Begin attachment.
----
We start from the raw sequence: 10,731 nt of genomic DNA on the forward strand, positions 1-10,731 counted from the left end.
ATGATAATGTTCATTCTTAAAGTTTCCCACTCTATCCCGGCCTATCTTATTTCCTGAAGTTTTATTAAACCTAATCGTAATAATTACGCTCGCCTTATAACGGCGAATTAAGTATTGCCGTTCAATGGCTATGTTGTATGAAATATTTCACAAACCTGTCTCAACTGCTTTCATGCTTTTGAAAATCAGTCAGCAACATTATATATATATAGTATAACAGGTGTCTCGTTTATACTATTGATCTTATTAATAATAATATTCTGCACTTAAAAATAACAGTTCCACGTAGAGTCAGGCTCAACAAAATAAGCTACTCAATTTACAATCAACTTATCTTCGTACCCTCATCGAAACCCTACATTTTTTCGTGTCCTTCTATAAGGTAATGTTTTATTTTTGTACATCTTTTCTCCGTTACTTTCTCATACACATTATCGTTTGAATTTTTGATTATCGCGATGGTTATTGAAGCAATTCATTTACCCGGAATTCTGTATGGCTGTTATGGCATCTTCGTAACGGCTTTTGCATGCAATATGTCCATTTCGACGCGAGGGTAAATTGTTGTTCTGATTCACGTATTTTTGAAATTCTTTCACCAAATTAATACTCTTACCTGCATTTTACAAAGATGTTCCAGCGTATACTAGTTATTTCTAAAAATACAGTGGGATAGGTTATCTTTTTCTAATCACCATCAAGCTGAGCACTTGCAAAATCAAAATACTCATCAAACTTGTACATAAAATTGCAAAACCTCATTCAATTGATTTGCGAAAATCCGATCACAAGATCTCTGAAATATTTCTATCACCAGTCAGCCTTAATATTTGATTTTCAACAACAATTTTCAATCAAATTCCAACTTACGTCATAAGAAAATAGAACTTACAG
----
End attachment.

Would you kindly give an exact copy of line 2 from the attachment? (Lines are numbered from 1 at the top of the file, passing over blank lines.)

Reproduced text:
ATGATAATGTTCATTCTTAAAGTTTCCCACTCTATCCCGGCCTATCTTATTTCCTGAAGTTTTATTAAACCTAATCGTAATAATTACGCTCGCCTTATAACGGCGAATTAAGTATTGCCGTTCAATGGCTATGTTGTATGAAATATTTCACAAACCTGTCTCAACTGCTTTCATGCTTTTGAAAATCAGTCAGCAACATTATATATATATAGTATAACAGGTGTCTCGTTTATACTATTGATCTTATTAATAATAATATTCTGCACTTAAAAATAACAGTTCCACGTAGAGTCAGGCTCAACAAAATAAGCTACTCAATTTACAATCAACTTATCTTCGTACCCTCATCGAAACCCTACATTTTTTCGTGTCCTTCTATAAGGTAATGTTTTATTTTTGTACATCTTTTCTCCGTTACTTTCTCATACACATTATCGTTTGAATTTTTGATTATCGCGATGGTTATTGAAGCAATTCATTTACCCGGAATTCTGTATGGCTGTTATGGCATCTTCGTAACGGCTTTTGCATGCAATATGTCCATTTCGACGCGAGGGTAAATTGTTGTTCTGATTCACGTATTTTTGAAATTCTTTCACCAAATTAATACTCTTACCTGCATTTTACAAAGATGTTCCAGCGTATACTAGTTATTTCTAAAAATACAGTGGGATAGGTTATCTTTTTCTAATCACCATCAAGCTGAGCACTTGCAAAATCAAAATACTCATCAAACTTGTACATAAAATTGCAAAACCTCATTCAATTGATTTGCGAAAATCCGATCACAAGATCTCTGAAATATTTCTATCACCAGTCAGCCTTAATATTTGATTTTCAACAACAATTTTCAATCAAATTCCAACTTACGTCATAAGAAAATAGAACTTACAG